Growing pains of adolescence


In the early 1600s, Shakespeare had one of his characters say: “I would there were no age between ten and three-and-twenty, or that youth would sleep out the rest; for there is nothing in the between but getting wenches with child, wronging the anciently, stealing, fighting.”  

This traditional view that adolescence is the worst part of life is unfortunately deeply ingrained in the human psyche.  Parents are defeated and helpless when confronted with their teenage children. They say “We do not recognize our sweet child any more”. Teachers entering classrooms feel like a gladiator stepping in an arena. And more importantly youth and pre-youth feel they are not understood and experience thoughts of darkness and despair because their personal and social aspirations for justice, their high ideals cannot find expression. 

Adolescence is indeed a time of great physical change in the body and in the brain. Neuroscience shows that puberty is a time where the brain which until then had been sprouting new neural connections at an amazing rate, starts pruning them and reorganising itself for a more efficient function. As a result, it is true that junior youth see new capacities arise and ability to question and understand the world around them, but also feel, experience, experiment, innovate and take risks; capacities which need to find a conjoined application to grow and consolidate.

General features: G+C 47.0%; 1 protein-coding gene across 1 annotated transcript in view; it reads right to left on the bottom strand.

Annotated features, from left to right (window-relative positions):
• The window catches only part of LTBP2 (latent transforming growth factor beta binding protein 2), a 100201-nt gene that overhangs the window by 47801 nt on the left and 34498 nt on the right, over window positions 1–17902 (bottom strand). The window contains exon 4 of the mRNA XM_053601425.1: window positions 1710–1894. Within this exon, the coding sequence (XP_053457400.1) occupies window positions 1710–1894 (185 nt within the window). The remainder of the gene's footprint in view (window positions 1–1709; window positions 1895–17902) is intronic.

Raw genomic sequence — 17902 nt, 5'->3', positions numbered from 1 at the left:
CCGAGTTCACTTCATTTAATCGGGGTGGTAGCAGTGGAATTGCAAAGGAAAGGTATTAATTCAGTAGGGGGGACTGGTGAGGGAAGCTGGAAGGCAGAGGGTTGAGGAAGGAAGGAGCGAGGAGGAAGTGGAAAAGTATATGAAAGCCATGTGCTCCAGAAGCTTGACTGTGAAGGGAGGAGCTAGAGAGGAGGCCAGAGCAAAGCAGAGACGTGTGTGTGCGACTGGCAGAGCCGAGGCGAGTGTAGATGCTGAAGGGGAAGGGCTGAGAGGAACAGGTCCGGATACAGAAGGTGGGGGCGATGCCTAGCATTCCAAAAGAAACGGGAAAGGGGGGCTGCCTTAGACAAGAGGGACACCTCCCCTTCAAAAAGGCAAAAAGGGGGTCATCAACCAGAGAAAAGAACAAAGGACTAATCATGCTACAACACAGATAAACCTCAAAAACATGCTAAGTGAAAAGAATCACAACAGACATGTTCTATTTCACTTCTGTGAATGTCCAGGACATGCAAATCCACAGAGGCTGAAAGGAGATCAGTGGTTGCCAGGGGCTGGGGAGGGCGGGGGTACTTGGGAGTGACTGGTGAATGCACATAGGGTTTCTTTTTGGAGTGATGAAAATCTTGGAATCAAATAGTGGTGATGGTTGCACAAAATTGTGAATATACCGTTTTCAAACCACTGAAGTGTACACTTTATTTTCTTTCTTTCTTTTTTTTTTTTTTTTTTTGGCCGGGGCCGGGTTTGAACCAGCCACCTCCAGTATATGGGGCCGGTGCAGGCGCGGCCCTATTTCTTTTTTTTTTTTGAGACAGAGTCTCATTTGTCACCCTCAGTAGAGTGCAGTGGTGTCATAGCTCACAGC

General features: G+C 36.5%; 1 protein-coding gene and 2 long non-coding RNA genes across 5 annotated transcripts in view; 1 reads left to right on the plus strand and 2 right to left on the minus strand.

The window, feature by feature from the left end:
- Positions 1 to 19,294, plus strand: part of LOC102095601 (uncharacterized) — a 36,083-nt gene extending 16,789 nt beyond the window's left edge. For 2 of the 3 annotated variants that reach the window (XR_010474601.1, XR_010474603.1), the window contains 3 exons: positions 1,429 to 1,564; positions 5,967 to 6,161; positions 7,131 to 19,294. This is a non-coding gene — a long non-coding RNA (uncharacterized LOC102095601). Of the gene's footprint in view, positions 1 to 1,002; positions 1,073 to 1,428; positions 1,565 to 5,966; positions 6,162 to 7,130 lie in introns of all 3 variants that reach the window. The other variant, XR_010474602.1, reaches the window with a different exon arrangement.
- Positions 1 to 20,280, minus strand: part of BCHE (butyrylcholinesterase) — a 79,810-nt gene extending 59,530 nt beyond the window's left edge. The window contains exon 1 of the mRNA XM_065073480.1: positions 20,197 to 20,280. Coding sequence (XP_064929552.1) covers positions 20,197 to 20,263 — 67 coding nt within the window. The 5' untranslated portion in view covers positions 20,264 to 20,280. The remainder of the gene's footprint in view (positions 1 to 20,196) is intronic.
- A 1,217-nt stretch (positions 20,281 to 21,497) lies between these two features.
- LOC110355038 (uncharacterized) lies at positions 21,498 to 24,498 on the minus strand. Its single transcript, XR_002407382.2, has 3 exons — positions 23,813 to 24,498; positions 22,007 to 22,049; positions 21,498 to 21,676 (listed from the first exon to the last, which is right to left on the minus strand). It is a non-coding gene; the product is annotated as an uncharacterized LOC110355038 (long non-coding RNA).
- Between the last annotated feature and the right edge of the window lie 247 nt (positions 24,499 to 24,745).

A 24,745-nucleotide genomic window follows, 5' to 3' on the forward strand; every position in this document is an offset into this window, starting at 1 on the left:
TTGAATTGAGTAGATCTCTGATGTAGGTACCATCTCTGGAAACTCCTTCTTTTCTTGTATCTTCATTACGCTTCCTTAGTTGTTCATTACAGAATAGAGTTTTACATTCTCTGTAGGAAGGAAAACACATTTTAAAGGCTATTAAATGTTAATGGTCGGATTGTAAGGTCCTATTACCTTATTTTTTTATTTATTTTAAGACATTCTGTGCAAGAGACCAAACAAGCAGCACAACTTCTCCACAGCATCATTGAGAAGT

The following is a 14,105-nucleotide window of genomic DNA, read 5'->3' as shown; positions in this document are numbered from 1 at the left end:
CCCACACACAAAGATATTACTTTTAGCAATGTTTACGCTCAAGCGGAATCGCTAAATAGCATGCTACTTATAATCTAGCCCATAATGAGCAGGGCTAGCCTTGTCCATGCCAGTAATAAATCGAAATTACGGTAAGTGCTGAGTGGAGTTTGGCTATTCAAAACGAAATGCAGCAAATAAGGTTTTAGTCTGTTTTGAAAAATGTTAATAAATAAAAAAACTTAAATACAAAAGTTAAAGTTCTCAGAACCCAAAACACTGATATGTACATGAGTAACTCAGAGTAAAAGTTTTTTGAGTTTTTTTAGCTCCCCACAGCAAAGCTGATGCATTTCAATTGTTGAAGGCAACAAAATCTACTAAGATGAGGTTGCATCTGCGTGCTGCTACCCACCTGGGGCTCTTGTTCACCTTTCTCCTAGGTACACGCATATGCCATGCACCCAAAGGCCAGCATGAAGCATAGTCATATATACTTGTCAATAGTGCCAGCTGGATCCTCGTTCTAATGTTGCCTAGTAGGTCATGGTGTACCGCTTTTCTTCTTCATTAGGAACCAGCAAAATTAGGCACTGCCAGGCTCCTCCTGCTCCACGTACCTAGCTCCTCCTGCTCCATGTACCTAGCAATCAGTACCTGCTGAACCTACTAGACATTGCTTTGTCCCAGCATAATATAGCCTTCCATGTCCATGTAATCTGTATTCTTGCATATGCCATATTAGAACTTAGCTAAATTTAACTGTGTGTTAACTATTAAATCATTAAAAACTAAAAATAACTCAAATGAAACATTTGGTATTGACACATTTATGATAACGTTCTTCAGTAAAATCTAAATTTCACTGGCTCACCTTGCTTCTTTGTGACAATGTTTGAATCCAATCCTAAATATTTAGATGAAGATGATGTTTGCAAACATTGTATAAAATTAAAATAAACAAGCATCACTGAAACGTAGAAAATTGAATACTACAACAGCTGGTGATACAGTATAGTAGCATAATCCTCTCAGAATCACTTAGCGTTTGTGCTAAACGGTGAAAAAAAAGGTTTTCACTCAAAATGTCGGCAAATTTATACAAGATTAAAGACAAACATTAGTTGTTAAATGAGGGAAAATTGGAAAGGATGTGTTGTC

As the body grows, the emotional palette refines, the value system emerges with the capacity to build reasoning:  this stage does not necessarily have to be accompanied by growing pains if we understand that it must be accompanied by opportunities for a gradual implementation of these new connecting capacities, which include all of these different aspects instead of compartmentalizing them. This holistic approach is crucial, especially during the early years of adolescence. It is during this time that fundamental personal and collective values will be formulated in the mind of an individual, who is struggling to let go of the simplistic views of his childhood. Junior youth (12-15 years old) and youth (15-24 years old) have a lot to say and contribute, and treating them like children or troublemakers would be missing an opportunity to help them forge their authentic self and to lay down the foundations of adulthood. 

Developing the autonomy of pre-youth and youth and helping them to channel their creative energies towards the advancement of civilization, is an endeavour in which any parent, educator, and other caring adults can participate. There is no miracle recipe. The question is not whether to let go, or be stricter, or to oscillate between the two, nor is it thinking “kids will be kids”. Rather it is time for action and to focus our energies on leaving our stale beliefs behind, and creating a climate of ongoing dialogue and respectful consideration so that we all can learn. As a parent, it’s time to put into practice all the patience and compassion you developed during those long, sleepless nights of infancy. Our extended families and friends can provide support to create a space of growth opportunities for pre-youth and youth. Thus, as we develop an understanding of the specific needs and capabilities of adolescents, we can organically develop a new culture, supported by an educational process rooted in our recognition of the nobility of the human being. 

Rebecca Teclemariam-Mesbah

Rebecca Teclemariam-Mesbah

Consultante en éducation et membre du Conseil d’administration de Gemmes